The actress, her The Grand Budapest Hotel onscreen lover Ralph Fiennes and Channing Tatum are all in negotiations to join the cast of the Hollywood studios period comedy.
According to The Hollywood Reporter, Tatum is slated to play a Gene Kelly-type dancer, while Swinton is up for the role of top gossip columnist, and Fiennes is close to signing on to play a studio director.
George Clooney picked up the part and was Oscar nominated for his portrayal of a law firm fixer in the acclaimed 2007 Tony Gilroy movie, and now Washington admits he was wrong to back out of the project.
He tells America's GQ magazine, "It was the best material I had read in a long time, but I was nervous about a first-time director, and I was wrong. It happens."
Charlize Theron loves waking up with a sense of fear because she is nervous about working on a challenging movie.
Charlize Theron likes to wake up every day with a sense of fear.
The actress - who recently adopted a baby boy named Jackson - admits she loved working on 'Prometheus' and particularly enjoyed the nerves she had about being able to play the role of Meredith Vickers.
She said: ''I do have a sense of fear every day going to work, but I think it's something that I like. I mean I do like The Feeling of waking up on my own, having this moment of like, 'Oh, f**k, I hope I can do this today' because it makes you realise that you're working with material or you're working with a director or you're working with a cast and they're keeping you on your toes.
Continue reading: Charlize Theron Loves Work Nerves
Tilda Swinton likes doing ''tourist'' films like 'Burn After Reading' or 'The Chronicles of Narnia' as they are ''lightweight on the diary''.
Tilda Swinton likes to do "tourist" movies which don't take much of her time.
The Oscar-winning actress - who has previously claimed she never planned to get into Hollywood - admits she loves getting roles in films such as 'Burn After Reading' or 'The Chronicles Of Narnia' because it means she get to enjoy dressing up and playing.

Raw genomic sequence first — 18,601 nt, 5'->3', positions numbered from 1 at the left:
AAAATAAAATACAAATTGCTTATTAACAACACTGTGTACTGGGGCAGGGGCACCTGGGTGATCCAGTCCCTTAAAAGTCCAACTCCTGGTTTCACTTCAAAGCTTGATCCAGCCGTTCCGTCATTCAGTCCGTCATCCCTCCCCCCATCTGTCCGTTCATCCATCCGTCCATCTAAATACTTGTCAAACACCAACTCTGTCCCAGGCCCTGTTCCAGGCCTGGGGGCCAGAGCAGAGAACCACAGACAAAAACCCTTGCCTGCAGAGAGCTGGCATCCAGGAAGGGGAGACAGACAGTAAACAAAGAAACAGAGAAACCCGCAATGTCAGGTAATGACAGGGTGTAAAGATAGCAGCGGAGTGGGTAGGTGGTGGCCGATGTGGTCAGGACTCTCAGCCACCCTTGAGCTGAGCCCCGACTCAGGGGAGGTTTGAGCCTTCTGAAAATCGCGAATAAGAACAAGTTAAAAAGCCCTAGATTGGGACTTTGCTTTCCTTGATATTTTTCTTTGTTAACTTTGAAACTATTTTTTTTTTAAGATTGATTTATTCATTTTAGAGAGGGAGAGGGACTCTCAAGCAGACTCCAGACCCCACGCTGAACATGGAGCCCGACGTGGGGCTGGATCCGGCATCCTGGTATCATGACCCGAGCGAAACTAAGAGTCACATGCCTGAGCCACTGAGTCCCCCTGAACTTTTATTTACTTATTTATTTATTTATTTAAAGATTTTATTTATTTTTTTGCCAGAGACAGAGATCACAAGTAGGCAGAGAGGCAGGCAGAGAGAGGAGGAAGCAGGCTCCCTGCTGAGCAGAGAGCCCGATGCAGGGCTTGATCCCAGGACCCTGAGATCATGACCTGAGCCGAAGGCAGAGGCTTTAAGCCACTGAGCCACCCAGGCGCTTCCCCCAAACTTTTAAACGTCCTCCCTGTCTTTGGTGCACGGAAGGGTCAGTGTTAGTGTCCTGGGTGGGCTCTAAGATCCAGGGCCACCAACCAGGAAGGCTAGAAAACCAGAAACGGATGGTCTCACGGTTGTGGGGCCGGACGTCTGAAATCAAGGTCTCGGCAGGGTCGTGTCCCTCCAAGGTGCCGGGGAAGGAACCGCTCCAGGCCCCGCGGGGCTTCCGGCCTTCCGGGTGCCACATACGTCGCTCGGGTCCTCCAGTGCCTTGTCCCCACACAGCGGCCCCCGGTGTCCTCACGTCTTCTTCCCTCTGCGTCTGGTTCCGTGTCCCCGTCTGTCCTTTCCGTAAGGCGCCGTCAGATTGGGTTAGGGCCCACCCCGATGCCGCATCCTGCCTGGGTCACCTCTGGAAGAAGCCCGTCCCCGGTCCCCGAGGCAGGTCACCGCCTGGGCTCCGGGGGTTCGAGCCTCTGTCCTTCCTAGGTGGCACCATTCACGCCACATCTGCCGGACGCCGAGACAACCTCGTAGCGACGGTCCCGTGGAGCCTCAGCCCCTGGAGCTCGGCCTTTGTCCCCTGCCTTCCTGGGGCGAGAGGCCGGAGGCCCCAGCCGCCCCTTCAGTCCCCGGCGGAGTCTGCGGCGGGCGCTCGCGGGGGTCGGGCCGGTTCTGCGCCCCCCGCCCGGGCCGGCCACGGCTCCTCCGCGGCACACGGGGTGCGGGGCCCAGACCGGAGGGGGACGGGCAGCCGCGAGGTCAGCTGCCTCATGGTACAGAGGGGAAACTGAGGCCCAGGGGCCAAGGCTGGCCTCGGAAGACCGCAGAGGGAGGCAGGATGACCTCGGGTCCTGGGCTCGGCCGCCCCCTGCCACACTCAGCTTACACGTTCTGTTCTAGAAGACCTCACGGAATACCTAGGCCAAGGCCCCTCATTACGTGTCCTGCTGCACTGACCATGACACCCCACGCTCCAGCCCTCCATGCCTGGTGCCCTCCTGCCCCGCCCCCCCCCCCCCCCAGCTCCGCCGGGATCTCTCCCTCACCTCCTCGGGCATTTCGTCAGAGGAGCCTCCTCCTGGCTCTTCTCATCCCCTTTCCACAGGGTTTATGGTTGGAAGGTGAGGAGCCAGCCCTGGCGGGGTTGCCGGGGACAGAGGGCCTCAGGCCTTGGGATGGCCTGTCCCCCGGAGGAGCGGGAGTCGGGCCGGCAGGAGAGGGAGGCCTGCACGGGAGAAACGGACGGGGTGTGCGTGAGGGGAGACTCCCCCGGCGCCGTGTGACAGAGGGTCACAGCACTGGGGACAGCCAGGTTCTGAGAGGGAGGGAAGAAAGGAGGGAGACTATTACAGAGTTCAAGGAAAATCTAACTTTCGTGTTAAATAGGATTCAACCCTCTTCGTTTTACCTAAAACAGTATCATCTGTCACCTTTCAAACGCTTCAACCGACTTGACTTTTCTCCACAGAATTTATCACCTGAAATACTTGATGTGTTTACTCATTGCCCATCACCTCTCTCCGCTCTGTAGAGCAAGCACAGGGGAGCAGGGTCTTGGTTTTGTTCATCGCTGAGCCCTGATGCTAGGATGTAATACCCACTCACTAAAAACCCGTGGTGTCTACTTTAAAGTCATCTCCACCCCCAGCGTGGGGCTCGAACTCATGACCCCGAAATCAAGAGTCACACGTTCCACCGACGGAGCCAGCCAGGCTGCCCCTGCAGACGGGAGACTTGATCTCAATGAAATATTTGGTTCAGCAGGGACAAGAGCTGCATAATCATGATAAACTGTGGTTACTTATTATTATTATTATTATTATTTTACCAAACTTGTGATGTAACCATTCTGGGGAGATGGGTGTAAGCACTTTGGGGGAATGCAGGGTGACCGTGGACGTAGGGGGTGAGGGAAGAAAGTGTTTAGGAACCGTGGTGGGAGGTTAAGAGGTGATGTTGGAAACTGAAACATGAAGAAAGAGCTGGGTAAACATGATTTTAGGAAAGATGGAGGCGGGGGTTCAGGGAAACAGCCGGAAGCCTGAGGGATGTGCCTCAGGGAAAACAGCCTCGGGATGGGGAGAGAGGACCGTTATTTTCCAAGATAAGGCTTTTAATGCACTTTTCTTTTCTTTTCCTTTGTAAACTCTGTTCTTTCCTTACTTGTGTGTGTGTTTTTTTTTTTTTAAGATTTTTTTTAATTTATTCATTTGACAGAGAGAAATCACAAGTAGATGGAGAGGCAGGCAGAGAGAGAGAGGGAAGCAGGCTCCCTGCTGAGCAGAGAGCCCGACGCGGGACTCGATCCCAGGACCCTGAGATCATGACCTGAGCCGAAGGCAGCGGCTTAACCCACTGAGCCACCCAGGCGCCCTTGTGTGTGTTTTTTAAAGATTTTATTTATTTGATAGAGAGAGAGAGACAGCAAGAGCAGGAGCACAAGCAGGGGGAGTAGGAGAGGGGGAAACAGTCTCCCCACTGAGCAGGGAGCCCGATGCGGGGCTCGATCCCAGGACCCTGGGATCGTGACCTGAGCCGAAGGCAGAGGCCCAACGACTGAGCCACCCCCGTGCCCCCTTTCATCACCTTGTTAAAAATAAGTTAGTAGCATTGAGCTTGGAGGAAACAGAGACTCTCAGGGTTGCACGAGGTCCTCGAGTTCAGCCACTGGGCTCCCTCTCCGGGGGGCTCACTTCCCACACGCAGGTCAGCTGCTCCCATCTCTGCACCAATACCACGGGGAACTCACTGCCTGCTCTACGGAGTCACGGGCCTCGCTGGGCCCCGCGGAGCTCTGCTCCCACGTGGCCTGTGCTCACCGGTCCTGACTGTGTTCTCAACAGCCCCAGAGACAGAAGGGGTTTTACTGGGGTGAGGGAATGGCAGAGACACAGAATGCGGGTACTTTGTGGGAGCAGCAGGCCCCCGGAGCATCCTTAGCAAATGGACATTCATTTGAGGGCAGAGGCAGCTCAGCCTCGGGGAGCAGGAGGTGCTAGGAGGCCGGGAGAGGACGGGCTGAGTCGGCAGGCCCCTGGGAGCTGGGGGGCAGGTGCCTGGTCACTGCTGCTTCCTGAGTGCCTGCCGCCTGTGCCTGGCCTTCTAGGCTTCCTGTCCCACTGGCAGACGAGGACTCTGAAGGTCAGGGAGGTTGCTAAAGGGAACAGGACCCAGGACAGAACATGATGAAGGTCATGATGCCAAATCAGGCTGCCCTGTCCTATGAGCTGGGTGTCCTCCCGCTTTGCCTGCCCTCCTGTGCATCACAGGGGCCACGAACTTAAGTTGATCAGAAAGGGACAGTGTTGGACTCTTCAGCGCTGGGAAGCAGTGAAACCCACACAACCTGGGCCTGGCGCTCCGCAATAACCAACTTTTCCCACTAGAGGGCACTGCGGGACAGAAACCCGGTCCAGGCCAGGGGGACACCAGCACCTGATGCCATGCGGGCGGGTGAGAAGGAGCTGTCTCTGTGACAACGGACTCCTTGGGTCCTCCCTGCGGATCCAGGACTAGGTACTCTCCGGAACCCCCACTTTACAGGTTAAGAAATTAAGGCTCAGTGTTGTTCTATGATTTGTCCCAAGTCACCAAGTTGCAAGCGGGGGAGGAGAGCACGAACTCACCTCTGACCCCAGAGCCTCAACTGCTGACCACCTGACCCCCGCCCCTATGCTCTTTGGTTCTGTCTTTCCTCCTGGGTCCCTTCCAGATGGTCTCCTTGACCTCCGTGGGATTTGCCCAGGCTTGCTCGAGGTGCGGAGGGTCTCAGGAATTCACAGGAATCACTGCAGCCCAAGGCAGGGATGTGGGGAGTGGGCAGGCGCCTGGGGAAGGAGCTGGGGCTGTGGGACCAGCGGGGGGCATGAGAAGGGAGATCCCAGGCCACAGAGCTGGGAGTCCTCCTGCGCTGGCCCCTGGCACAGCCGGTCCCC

She said: "I call that tourism because it's really easy for me.
Continue reading: Tilda Swinton's Lightweight Movie Love
Tilda Swinton had no idea how prestigious the Academy Awards were until she won one because she had never watched the ceremony.
The Scottish actress won the Academy Award for Best Supporting Actress for her role in 2007 movie 'Michael Clayton' but insists she had no idea how prestigious an accolade it was, though she admits it boosted her career.
She said: "Yes, that was lovely, but I have to admit that I'd never seen the Oscars on television and really had no idea that it was so important. It was a very long show, but it did move me up from the children's table, professionally, in Hollywood."
Continue reading: Tilda Swinton Didn't Know About Oscars
George Clooney delighted Anton Corbijn , his director in 'The American' with his ''fabulous'' dark performance in the movie.
George Clooney plays his darkest role yet in 'The American'.
The Hollywood actor assumes his most brooding character to date in the film about a US hitman hiding out in an Italian village, and amazed the film's director Anton Corbijn with his "fabulous" performance.
He said: "George was into the role, which surprised me. Maybe it's because he's never played such a dark character. Perhaps in 'Michael Clayton' or 'Syriana' he was unsympathetic, but he's never been this harsh or unappealing.